Loan offered to construct ‘green’ lots in Carnegie |

Loan offered to construct ‘green’ lots in Carnegie

Carnegie officials are left with a decision that might delay a project another year after being denied grant money for parking-lot and sewer improvements.

The borough, in conjunction with the Shade Tree Commission and Western Pennsylvania Conservancy, applied to the Pennsylvania Infrastructure Investment Authority, or PENNVEST, in August for grant and loan money for a Green Infrastructure Project that would create two “green” parking lots.

The two lots are across from the Carnegie Coffee Co. at 132 East Main St. and near Citizens Bank at 11 West Main St. and would require improving an outdated sewer infrastructure to alleviate flooding. The current expected cost of the project is about $750,000, but that is subject to change.

PENNVEST officials responded this month and offered a $1.1 million loan to be distributed over 20 years with 1 percent interest, said Rob Harvat, KLH Engineer and the project’s manager in Carnegie.

“They felt there was room for the borough to raise sewer rates to pay for the project ourselves,” Harvat said.

Sewer rates are $12.05 per thousand gallons of water used for basic borough service, along with a $3.54 service rate per month.

“We were hoping it would come back in combination of grant and loan money. We are going to check back our calculations and see if we should have qualified for some grant assistance,” said Harvat, adding he was directed by council to review the numbers.

The project would pave, properly curb and split current sewer lines in both lots to help disperse storm runoff water to improve water absorption.

“Absorption is the key. It will allow a lot of water to stop from being runoff and slowly absorb it to prevent flooding,” said Bridget VanDorn, a member of the Shade Tree Commission.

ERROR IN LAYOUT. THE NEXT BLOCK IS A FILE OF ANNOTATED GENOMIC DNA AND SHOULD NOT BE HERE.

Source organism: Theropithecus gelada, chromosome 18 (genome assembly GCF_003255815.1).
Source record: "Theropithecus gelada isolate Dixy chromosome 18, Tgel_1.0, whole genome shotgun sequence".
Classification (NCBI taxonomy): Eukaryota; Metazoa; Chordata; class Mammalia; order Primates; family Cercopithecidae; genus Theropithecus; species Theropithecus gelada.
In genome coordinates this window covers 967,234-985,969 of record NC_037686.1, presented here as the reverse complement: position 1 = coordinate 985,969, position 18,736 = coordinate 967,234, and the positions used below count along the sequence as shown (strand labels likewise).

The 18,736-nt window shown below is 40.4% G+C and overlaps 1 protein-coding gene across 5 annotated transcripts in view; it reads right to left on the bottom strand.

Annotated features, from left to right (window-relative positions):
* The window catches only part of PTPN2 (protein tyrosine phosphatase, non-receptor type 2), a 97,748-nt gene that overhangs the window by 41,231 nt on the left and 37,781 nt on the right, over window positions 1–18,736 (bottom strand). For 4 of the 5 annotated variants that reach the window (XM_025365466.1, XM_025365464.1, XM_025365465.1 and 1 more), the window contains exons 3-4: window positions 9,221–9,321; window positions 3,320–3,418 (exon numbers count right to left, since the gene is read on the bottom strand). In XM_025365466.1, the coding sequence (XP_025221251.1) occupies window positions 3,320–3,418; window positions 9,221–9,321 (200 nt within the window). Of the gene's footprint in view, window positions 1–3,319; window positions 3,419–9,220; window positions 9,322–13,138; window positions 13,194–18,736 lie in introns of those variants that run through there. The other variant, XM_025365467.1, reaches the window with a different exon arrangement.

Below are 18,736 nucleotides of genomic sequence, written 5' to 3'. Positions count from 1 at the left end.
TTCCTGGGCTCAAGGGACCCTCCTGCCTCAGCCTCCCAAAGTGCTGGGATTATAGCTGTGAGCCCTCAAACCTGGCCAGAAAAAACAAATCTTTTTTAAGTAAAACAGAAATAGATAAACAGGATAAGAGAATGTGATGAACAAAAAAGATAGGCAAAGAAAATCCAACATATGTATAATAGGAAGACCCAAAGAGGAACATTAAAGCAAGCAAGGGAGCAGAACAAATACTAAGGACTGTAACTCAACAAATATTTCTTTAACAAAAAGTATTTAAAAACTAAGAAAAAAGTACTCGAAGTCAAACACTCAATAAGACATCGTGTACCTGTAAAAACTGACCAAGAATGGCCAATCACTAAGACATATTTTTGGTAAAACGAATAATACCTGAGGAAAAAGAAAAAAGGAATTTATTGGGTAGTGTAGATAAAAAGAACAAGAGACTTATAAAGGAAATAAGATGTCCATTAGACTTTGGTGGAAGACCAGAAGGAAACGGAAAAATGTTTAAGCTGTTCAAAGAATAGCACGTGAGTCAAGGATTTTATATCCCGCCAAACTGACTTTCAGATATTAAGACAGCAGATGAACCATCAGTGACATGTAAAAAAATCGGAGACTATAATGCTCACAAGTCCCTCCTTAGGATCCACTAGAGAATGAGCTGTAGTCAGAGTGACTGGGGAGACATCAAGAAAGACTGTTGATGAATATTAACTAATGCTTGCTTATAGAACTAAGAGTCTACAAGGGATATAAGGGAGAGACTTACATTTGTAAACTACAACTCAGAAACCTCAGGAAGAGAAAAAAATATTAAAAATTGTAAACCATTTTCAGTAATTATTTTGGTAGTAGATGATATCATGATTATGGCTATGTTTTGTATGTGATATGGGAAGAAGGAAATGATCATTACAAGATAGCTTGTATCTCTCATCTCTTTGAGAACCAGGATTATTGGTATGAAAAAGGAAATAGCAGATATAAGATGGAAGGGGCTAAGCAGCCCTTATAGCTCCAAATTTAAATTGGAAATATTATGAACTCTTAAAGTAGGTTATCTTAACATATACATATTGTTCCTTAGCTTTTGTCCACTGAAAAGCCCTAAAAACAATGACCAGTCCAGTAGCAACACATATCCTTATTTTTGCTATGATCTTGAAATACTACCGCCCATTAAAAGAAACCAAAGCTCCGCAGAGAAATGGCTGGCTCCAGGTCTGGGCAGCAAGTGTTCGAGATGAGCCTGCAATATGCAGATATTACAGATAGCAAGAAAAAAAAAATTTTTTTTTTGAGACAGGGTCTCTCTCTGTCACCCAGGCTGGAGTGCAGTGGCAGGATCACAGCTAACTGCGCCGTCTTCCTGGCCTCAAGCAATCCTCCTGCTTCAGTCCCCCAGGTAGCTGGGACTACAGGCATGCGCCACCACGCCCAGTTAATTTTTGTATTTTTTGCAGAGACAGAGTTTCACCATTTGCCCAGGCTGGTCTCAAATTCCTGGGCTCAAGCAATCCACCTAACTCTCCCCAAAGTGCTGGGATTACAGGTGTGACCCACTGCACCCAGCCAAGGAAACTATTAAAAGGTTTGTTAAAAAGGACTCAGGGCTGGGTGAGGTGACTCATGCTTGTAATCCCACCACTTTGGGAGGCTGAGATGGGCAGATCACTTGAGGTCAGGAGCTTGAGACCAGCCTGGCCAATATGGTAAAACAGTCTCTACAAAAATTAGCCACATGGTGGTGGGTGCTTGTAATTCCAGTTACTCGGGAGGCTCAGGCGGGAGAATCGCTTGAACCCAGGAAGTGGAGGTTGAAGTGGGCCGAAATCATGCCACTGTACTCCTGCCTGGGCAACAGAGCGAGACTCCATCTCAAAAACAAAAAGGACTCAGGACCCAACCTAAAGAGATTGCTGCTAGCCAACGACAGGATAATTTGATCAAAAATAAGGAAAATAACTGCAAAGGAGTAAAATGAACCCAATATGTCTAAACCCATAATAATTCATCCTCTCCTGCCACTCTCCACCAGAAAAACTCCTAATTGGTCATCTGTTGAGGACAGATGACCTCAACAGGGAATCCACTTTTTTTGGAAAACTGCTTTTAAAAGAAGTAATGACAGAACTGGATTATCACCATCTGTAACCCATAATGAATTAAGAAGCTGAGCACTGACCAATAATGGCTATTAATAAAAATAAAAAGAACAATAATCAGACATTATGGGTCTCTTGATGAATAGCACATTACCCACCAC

The commission’s responsibilities include exploring grant opportunities for more trees and green space, as well as coordinating maintenance projects around the borough.

“We started three years ago with the primary focus to protect, preserve and enhance the green space and greenery in Carnegie,” she said.

Other proposed improvements include redesigning the lots to include more parking spots for those with disabilities, updating the meter system, adding rain gardens, planting new trees and retrofitting sidewalks to help the parking areas better deal with storm water.

“Our primary focus is to redo the parking lots and make them an asset to Carnegie. Add good trees, good drainage and make it a beautiful center for parking and business instead of the eyesore it is right now,” council President Pat Catena said.

Borough officials will have until mid-December to accept or reject the loan. If it is rejected, the next opportunity for officials to reapply is in February, and it would take about three months for a response.

Alex Felser is a staff writer for Trib Total Media. He can be reached at 412-388-5810 or [email protected].

TribLIVE commenting policy

You are solely responsible for your comments and by using you agree to our Terms of Service.

We moderate comments. Our goal is to provide substantive commentary for a general readership. By screening submissions, we provide a space where readers can share intelligent and informed commentary that enhances the quality of our news and information.

While most comments will be posted if they are on-topic and not abusive, moderating decisions are subjective. We will make them as carefully and consistently as we can. Because of the volume of reader comments, we cannot review individual moderation decisions with readers.

We value thoughtful comments representing a range of views that make their point quickly and politely. We make an effort to protect discussions from repeated comments either by the same reader or different readers

We follow the same standards for taste as the daily newspaper. A few things we won't tolerate: personal attacks, obscenity, vulgarity, profanity (including expletives and letters followed by dashes), commercial promotion, impersonations, incoherence, proselytizing and SHOUTING. Don't include URLs to Web sites.

We do not edit comments. They are either approved or deleted. We reserve the right to edit a comment that is quoted or excerpted in an article. In this case, we may fix spelling and punctuation.

We welcome strong opinions and criticism of our work, but we don't want comments to become bogged down with discussions of our policies and we will moderate accordingly.

We appreciate it when readers and people quoted in articles or blog posts point out errors of fact or emphasis and will investigate all assertions. But these suggestions should be sent via e-mail. To avoid distracting other readers, we won't publish comments that suggest a correction. Instead, corrections will be made in a blog post or in an article.